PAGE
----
Highlights include 1.4-metre ammonite fossil and a live Pacific Giant octopus
This year, step into the fascinating world of cephalopods, at the German Oceanographic Museum's Meeresmuseum and Ozeaneum. That's because 2016 is dedicated to the theme of “Kraken & Konsorten” (literally, “Octopus & Consorts”), focussing on cephalopods like octopi, squid, cuttlefish, nautilus and ammonites. Visitors can expect to see new exhibits and a remodelled aquarium.
“Some octopi can open closed receptacles or slip through tiny holes. Their exceptional flexibility and intelligence have impressed researchers and scientists for decades,” said the museum's Director, Dr Harald Benke said in German.
He added that this year, visitors would have a chance to find out what cephalopods have in common with parrots, and why the term cuttlefish is inaccurate.
For hundreds of millions of years, cuttlefish dominated the seas. Today, their fossils of their ancestors have been preserved naturally in limestone as well as amidst the interior decor of buildings in the Baltic region.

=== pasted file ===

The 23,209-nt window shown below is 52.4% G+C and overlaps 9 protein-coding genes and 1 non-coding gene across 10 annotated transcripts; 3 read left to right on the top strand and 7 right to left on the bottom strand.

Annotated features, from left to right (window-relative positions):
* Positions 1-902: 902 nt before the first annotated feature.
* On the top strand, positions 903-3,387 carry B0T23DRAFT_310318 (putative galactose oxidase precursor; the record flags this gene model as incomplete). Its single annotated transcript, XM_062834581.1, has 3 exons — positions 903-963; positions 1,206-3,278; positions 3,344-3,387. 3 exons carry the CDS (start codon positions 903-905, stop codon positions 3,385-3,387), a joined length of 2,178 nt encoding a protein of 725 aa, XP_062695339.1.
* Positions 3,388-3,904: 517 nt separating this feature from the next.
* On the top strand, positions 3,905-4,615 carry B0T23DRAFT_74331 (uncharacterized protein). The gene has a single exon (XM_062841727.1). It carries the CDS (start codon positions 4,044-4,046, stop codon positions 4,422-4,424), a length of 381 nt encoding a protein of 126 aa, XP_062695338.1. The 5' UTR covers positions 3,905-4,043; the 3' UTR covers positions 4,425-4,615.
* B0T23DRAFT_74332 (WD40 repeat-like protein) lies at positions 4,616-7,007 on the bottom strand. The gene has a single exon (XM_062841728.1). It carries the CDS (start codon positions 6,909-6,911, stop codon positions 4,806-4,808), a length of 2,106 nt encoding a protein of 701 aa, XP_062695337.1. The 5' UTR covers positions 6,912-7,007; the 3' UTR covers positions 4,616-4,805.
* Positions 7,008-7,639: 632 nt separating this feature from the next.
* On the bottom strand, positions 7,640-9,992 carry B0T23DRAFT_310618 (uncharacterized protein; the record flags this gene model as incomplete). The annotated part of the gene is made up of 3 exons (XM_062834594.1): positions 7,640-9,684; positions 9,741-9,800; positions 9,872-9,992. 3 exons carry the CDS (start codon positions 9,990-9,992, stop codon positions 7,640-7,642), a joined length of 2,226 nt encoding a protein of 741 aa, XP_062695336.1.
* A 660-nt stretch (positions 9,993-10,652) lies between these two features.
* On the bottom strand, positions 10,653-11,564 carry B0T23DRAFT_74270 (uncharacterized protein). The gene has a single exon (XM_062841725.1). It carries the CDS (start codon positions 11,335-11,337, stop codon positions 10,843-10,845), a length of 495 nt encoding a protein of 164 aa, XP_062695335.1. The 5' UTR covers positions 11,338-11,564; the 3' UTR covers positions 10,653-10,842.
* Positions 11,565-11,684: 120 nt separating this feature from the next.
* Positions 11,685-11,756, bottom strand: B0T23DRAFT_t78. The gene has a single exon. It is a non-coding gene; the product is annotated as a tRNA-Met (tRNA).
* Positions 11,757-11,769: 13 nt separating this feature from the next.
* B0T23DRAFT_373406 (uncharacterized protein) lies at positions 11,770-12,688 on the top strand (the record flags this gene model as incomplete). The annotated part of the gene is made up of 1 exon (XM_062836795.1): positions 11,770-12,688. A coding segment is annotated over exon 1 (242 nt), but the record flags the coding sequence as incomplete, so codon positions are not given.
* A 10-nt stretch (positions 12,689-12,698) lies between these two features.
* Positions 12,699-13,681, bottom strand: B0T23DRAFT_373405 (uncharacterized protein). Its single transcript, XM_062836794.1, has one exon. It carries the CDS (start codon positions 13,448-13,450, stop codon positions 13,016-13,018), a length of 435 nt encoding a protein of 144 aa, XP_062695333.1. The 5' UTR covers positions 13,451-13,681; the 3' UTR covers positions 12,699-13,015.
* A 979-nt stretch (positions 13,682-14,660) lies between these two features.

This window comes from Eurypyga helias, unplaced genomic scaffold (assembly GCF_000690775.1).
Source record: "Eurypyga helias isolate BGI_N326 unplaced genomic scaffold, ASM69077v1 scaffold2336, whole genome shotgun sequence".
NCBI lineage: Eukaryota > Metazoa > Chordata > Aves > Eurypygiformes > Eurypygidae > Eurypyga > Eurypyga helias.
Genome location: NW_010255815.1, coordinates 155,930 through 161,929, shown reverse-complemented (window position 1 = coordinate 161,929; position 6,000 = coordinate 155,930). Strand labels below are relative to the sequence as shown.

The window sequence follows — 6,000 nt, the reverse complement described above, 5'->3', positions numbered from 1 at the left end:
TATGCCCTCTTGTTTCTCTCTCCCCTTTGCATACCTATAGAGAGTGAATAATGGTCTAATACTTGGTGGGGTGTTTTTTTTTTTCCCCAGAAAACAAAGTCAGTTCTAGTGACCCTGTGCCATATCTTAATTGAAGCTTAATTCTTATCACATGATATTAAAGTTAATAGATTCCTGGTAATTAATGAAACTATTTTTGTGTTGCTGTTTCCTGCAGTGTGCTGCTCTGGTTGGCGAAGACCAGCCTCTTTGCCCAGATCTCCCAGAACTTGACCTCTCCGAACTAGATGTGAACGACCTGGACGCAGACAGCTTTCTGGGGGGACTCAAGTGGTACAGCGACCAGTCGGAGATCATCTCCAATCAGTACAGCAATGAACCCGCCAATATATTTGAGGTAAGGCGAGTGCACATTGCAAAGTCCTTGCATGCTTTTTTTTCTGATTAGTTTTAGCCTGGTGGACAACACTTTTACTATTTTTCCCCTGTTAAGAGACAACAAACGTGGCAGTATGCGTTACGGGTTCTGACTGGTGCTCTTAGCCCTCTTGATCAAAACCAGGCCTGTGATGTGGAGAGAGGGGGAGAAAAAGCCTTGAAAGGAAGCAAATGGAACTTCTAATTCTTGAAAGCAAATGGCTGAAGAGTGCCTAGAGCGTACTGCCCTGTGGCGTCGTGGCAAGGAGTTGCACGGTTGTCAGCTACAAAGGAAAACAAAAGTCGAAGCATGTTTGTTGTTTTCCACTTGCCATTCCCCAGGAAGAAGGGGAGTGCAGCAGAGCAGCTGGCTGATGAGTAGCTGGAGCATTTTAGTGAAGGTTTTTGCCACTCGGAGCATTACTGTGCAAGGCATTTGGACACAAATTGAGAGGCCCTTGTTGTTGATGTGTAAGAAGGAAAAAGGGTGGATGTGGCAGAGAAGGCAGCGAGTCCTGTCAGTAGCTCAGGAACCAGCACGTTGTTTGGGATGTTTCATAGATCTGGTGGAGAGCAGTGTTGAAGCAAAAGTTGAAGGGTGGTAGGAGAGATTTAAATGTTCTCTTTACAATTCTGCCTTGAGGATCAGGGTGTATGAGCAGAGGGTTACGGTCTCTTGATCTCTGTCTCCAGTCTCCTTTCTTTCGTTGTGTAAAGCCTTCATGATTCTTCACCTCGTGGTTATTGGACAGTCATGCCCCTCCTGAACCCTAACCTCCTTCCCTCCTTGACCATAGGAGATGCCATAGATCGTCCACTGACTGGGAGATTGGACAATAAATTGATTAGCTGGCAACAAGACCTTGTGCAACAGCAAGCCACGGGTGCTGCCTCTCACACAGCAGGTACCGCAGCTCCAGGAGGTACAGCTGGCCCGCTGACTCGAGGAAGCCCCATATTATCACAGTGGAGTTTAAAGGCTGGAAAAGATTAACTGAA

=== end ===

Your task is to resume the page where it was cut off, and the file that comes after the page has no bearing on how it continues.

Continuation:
At the Meeresmuseum, you can learn more about cephalopods through fossils, liquid preparations and lifelike models. Right at the ground floor is one of the largest ammonite fossils ever found (with a diameter of just over 1.4 metres), waiting patiently to greet all museum visitors. This massive colossus is on loan from the LWL-Museum of Natural History in Münster. In addition, visitors can also view the nautilus. This cephalopod, unlike the octopus or cuttlefish, is the only living cephalopod with a permanent outer shell.
In the Ozeaneum is a live Pacific Giant octopus, the first ever to be exhibited in Stalsund. Recently given the name “Strakan”, it lives in its own 8,000-litre tank with a cave. It currently weighs ten kilogram’s, but its weight may increase to 30 kilogram’s after several months. In comparison, the Ozeaneum's common octopus is a lightweight, averaging three kilogram’s.
The theme of cephalopods has even found its way into the 1:1 Giants of the Seas exhibition, in the form of three life-size models (at 2.5m each!) of the Humboldt squid. There are also specimens and informational panels showing the various colours and shapes of cephalopods. Another treat of this exhibition is a replica of a seventeen-metre long sperm whale in battle with a giant squid.
“The global seas and their inhabitants are fascinating. And they are threatened. I am therefore pleased about the close and long collaboration between Ozeaneum and Greenpeace. Together, we can strengthen the protection of the seas,” said Brigitte Behrens, Executive Director of Greenpeace Germany. The 1:1 Giants of the Seas exhibition is jointly organised by Greenpeace.
Since 2008, the Ozeaneum has been one of the few museums in the world to showcase a life-size specimen of a giant squid.